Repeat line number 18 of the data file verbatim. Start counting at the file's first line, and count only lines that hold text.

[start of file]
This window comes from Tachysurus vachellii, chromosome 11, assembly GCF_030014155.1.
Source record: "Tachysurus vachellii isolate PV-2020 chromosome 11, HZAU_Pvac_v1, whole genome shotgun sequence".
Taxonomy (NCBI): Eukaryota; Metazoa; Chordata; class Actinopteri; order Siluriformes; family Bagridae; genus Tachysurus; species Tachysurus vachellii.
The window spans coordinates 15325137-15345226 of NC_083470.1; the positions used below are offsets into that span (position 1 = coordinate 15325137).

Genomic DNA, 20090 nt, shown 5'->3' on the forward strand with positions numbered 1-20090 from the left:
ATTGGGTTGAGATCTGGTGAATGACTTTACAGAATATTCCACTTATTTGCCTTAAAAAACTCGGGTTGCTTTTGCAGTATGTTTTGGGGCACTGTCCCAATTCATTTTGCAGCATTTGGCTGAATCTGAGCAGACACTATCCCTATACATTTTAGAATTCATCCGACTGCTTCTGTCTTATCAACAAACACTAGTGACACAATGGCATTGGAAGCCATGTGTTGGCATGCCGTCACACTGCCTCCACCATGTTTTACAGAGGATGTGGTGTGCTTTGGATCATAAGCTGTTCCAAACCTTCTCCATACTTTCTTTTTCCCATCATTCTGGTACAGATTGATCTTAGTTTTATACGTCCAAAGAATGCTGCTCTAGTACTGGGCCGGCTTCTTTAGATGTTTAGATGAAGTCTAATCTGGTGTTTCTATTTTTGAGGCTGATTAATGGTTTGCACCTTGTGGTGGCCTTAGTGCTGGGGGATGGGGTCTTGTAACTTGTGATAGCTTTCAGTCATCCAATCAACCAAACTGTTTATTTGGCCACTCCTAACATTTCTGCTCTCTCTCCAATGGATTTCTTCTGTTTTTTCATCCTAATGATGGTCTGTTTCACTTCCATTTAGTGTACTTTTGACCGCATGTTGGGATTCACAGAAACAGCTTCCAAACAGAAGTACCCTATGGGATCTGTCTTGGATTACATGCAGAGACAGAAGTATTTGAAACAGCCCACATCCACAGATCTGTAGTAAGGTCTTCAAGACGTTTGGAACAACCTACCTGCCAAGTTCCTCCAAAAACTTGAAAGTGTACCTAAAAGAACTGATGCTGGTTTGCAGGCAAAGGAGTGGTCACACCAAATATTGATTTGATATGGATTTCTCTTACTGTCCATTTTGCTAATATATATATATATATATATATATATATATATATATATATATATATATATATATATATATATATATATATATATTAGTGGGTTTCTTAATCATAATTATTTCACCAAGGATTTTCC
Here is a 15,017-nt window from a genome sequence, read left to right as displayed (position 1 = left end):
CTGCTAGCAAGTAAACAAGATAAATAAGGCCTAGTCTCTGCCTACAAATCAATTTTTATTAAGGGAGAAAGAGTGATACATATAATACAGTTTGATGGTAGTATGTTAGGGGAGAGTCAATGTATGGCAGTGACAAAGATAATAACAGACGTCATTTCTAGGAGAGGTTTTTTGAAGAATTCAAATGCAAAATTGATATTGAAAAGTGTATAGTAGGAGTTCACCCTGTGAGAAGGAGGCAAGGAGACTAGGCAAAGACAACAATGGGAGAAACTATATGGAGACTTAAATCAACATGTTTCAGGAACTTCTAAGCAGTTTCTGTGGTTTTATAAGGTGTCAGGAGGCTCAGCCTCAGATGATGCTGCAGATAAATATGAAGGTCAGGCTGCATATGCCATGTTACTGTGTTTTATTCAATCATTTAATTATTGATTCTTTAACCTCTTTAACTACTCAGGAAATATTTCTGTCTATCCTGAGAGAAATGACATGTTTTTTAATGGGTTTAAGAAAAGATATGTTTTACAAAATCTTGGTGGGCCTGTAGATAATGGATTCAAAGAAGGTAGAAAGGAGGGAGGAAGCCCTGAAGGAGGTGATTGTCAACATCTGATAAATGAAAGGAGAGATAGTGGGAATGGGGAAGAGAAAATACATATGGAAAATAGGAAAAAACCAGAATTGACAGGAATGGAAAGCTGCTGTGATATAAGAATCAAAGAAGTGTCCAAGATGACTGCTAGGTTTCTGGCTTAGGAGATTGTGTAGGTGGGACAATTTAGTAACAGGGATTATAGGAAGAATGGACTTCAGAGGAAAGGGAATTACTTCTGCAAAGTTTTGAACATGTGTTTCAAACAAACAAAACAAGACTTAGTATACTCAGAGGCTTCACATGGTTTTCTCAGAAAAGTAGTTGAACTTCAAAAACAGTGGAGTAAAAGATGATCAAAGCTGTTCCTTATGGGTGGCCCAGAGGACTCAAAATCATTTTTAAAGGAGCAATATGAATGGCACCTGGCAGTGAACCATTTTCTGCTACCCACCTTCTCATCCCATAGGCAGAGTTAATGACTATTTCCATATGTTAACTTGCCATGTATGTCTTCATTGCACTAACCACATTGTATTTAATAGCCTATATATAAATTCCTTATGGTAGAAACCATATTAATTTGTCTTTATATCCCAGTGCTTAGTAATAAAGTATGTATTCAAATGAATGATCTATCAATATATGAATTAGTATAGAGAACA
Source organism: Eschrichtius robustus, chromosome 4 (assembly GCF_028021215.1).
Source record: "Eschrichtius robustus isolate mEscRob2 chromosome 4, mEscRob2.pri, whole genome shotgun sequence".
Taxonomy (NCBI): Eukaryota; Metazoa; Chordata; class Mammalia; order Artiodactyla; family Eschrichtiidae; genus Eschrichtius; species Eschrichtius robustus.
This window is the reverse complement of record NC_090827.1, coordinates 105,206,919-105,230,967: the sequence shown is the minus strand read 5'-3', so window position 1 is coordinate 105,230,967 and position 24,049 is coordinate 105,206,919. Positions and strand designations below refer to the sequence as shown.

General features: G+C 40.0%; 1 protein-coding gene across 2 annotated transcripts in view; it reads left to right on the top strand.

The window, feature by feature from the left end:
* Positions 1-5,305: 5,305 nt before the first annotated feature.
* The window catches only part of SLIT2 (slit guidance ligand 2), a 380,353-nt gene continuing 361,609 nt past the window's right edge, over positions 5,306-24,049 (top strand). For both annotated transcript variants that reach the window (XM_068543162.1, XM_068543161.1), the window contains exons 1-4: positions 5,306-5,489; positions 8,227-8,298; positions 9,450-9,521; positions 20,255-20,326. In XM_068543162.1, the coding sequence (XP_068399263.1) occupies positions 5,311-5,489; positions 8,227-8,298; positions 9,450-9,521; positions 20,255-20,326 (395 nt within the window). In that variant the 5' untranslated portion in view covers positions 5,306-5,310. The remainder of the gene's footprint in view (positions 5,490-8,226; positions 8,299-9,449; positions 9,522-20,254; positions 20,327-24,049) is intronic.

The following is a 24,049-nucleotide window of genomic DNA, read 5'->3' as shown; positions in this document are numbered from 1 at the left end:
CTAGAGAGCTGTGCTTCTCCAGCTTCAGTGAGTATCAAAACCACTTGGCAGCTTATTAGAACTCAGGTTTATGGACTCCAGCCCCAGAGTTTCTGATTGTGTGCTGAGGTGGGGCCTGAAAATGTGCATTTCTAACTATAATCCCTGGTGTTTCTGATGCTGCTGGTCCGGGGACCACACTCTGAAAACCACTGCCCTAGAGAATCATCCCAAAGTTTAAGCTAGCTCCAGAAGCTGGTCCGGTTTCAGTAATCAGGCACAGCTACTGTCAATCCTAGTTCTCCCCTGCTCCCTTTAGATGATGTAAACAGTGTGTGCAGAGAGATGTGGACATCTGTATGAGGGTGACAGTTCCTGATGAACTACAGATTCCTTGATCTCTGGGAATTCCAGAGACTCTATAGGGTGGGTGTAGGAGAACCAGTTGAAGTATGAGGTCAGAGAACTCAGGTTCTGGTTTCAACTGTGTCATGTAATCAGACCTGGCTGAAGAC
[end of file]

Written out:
CTAGAGAGCTGTGCTTCTCCAGCTTCAGTGAGTATCAAAACCACTTGGCAGCTTATTAGAACTCAGGTTTATGGACTCCAGCCCCAGAGTTTCTGATTGTGTGCTGAGGTGGGGCCTGAAAATGTGCATTTCTAACTATAATCCCTGGTGTTTCTGATGCTGCTGGTCCGGGGACCACACTCTGAAAACCACTGCCCTAGAGAATCATCCCAAAGTTTAAGCTAGCTCCAGAAGCTGGTCCGGTTTCAGTAATCAGGCACAGCTACTGTCAATCCTAGTTCTCCCCTGCTCCCTTTAGATGATGTAAACAGTGTGTGCAGAGAGATGTGGACATCTGTATGAGGGTGACAGTTCCTGATGAACTACAGATTCCTTGATCTCTGGGAATTCCAGAGACTCTATAGGGTGGGTGTAGGAGAACCAGTTGAAGTATGAGGTCAGAGAACTCAGGTTCTGGTTTCAACTGTGTCATGTAATCAGACCTGGCTGAAGAC